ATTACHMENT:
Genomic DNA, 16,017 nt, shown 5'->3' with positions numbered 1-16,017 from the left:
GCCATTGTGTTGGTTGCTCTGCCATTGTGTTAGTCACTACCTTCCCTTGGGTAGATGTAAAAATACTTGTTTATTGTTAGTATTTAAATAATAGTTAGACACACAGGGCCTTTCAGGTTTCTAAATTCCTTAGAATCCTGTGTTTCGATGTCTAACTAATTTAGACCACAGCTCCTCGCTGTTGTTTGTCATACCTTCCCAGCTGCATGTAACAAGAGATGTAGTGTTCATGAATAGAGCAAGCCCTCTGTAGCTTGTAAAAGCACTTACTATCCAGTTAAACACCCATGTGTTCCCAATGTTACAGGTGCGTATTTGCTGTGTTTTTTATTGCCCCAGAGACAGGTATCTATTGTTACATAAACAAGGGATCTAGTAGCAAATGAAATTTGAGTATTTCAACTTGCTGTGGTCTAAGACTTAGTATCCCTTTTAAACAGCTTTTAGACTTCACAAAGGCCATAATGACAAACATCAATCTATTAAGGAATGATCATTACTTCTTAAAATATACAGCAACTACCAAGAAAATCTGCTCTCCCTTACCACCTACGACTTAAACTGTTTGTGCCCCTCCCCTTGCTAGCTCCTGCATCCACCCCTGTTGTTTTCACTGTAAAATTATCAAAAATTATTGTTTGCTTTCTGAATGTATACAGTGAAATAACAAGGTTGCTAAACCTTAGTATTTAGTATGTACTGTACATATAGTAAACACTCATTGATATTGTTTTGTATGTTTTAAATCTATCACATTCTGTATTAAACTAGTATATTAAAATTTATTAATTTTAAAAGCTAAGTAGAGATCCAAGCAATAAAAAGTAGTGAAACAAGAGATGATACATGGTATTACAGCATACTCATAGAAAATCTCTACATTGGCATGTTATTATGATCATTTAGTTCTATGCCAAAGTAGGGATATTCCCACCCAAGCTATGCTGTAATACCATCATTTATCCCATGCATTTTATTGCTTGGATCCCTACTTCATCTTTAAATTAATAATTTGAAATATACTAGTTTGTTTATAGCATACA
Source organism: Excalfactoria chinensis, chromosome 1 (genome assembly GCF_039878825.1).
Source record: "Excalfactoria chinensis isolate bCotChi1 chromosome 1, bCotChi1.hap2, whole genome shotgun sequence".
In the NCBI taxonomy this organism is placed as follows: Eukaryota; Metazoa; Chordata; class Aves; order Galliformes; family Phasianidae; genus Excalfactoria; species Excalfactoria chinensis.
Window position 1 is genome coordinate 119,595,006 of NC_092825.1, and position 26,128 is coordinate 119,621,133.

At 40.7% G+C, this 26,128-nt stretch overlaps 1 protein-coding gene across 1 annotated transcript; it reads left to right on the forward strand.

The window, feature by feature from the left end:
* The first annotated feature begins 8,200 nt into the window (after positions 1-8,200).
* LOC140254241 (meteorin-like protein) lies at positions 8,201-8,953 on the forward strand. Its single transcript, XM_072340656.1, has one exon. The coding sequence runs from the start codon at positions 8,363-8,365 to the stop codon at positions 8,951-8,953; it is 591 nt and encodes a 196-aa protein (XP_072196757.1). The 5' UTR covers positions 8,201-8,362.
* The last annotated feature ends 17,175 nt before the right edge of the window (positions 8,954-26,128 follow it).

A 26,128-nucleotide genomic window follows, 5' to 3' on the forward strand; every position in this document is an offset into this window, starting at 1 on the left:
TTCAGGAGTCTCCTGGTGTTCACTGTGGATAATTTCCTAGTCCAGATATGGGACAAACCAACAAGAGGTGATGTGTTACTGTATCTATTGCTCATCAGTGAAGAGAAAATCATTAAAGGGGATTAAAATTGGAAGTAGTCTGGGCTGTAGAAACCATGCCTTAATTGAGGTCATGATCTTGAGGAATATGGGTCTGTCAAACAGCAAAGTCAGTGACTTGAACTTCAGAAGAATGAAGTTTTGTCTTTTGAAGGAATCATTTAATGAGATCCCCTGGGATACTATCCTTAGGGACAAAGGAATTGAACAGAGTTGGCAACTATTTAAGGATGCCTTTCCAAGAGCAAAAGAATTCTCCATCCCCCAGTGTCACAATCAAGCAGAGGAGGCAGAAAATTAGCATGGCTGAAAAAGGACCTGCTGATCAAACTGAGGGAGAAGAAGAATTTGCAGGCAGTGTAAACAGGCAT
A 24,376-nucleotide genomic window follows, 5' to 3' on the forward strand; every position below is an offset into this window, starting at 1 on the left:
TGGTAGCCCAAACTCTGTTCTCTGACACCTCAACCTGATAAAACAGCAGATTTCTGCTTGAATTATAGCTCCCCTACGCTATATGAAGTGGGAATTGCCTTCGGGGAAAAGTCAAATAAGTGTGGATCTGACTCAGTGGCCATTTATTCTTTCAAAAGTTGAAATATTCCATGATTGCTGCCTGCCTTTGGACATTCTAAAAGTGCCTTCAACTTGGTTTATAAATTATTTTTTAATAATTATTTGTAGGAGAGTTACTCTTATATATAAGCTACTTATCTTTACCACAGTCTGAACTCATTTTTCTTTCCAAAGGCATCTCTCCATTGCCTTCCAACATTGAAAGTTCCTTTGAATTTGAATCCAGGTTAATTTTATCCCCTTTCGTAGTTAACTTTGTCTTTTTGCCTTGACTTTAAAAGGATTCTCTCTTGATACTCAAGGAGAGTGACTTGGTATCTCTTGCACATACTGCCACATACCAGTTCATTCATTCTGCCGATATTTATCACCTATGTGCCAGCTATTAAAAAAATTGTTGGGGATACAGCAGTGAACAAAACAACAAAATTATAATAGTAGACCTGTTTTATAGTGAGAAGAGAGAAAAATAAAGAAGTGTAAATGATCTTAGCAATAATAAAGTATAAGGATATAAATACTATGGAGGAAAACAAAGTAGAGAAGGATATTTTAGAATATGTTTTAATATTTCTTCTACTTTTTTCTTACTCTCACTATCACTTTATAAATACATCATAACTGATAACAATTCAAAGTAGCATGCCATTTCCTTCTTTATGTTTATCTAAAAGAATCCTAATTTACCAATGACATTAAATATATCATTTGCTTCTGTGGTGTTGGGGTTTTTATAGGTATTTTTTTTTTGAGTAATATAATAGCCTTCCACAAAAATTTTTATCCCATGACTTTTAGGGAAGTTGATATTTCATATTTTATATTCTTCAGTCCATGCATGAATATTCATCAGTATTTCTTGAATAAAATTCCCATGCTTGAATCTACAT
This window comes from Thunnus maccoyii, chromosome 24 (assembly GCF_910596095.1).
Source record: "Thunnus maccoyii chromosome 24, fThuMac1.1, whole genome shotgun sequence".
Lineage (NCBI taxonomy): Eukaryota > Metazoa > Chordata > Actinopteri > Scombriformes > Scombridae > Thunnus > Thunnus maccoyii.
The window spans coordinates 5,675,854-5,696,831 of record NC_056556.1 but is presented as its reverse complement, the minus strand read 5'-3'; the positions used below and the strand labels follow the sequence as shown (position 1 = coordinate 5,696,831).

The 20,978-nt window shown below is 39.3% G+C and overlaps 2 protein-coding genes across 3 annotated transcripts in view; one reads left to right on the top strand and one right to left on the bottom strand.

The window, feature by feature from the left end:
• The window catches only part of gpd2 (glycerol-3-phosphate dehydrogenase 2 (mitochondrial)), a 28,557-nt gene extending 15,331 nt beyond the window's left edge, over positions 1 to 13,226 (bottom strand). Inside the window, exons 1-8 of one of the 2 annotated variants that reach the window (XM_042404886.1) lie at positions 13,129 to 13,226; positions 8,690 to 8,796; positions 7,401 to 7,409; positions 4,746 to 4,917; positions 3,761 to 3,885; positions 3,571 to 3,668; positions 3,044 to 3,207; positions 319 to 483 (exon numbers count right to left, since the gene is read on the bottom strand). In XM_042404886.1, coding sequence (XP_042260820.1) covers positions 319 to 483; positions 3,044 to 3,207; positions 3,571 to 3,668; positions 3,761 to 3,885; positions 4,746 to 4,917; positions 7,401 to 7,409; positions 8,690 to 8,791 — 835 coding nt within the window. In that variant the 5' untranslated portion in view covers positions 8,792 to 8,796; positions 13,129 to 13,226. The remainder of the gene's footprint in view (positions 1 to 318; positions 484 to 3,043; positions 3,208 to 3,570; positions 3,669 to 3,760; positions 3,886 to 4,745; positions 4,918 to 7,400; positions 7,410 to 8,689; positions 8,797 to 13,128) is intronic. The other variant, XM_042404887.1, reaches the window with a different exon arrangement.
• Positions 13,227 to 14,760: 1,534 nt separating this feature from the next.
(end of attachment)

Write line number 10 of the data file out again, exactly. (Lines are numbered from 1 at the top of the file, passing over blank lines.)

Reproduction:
* LOC140254241 (meteorin-like protein) lies at positions 8,201-8,953 on the forward strand. Its single transcript, XM_072340656.1, has one exon. The coding sequence runs from the start codon at positions 8,363-8,365 to the stop codon at positions 8,951-8,953; it is 591 nt and encodes a 196-aa protein (XP_072196757.1). The 5' UTR covers positions 8,201-8,362.